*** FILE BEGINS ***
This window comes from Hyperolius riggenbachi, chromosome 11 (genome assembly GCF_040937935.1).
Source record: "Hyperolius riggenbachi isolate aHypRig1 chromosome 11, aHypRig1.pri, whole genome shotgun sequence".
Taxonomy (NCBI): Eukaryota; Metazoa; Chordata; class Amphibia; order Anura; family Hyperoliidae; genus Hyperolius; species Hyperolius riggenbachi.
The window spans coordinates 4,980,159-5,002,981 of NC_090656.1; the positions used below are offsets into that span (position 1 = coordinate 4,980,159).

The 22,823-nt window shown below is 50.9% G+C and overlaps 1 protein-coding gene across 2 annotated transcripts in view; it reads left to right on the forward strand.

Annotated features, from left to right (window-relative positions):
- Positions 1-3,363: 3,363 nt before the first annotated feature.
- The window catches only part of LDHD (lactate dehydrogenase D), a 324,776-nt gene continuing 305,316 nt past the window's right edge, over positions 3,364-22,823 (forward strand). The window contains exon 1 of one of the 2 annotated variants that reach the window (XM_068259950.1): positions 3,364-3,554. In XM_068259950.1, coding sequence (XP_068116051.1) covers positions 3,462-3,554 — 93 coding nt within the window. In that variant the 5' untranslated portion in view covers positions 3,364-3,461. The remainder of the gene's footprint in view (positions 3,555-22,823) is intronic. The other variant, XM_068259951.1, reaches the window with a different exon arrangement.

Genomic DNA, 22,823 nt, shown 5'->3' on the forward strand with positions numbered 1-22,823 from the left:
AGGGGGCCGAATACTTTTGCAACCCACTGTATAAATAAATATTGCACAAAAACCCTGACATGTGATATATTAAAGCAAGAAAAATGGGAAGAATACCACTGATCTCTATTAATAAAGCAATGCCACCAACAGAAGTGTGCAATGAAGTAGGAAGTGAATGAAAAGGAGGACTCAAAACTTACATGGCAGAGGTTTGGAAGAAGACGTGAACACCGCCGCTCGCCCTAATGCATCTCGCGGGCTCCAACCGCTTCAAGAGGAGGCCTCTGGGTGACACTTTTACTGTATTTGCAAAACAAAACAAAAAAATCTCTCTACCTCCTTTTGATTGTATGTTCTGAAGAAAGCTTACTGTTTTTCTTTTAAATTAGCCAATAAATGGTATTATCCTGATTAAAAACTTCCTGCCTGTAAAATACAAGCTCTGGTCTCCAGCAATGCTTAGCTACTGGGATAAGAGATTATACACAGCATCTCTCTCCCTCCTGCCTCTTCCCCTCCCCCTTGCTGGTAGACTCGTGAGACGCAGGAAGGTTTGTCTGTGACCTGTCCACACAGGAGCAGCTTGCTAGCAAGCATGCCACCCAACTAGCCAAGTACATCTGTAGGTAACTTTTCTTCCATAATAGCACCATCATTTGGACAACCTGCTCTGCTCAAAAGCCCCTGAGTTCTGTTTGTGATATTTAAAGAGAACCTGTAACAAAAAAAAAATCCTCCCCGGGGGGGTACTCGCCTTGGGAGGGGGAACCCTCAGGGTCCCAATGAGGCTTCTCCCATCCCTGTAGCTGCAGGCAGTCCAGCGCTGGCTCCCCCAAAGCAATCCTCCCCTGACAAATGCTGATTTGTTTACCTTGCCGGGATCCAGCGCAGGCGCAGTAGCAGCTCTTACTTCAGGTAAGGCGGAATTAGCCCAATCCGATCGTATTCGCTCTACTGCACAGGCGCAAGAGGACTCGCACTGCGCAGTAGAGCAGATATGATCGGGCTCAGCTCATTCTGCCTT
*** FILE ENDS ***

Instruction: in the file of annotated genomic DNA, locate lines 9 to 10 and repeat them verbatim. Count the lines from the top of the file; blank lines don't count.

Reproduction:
Genomic DNA, 22,823 nt, shown 5'->3' on the forward strand with positions numbered 1-22,823 from the left:
AGGGGGCCGAATACTTTTGCAACCCACTGTATAAATAAATATTGCACAAAAACCCTGACATGTGATATATTAAAGCAAGAAAAATGGGAAGAATACCACTGATCTCTATTAATAAAGCAATGCCACCAACAGAAGTGTGCAATGAAGTAGGAAGTGAATGAAAAGGAGGACTCAAAACTTACATGGCAGAGGTTTGGAAGAAGACGTGAACACCGCCGCTCGCCCTAATGCATCTCGCGGGCTCCAACCGCTTCAAGAGGAGGCCTCTGGGTGACACTTTTACTGTATTTGCAAAACAAAACAAAAAAATCTCTCTACCTCCTTTTGATTGTATGTTCTGAAGAAAGCTTACTGTTTTTCTTTTAAATTAGCCAATAAATGGTATTATCCTGATTAAAAACTTCCTGCCTGTAAAATACAAGCTCTGGTCTCCAGCAATGCTTAGCTACTGGGATAAGAGATTATACACAGCATCTCTCTCCCTCCTGCCTCTTCCCCTCCCCCTTGCTGGTAGACTCGTGAGACGCAGGAAGGTTTGTCTGTGACCTGTCCACACAGGAGCAGCTTGCTAGCAAGCATGCCACCCAACTAGCCAAGTACATCTGTAGGTAACTTTTCTTCCATAATAGCACCATCATTTGGACAACCTGCTCTGCTCAAAAGCCCCTGAGTTCTGTTTGTGATATTTAAAGAGAACCTGTAACAAAAAAAAAATCCTCCCCGGGGGGGTACTCGCCTTGGGAGGGGGAACCCTCAGGGTCCCAATGAGGCTTCTCCCATCCCTGTAGCTGCAGGCAGTCCAGCGCTGGCTCCCCCAAAGCAATCCTCCCCTGACAAATGCTGATTTGTTTACCTTGCCGGGATCCAGCGCAGGCGCAGTAGCAGCTCTTACTTCAGGTAAGGCGGAATTAGCCCAATCCGATCGTATTCGCTCTACTGCACAGGCGCAAGAGGACTCGCACTGCGCAGTAGAGCAGATATGATCGGGCTCAGCTCATTCTGCCTT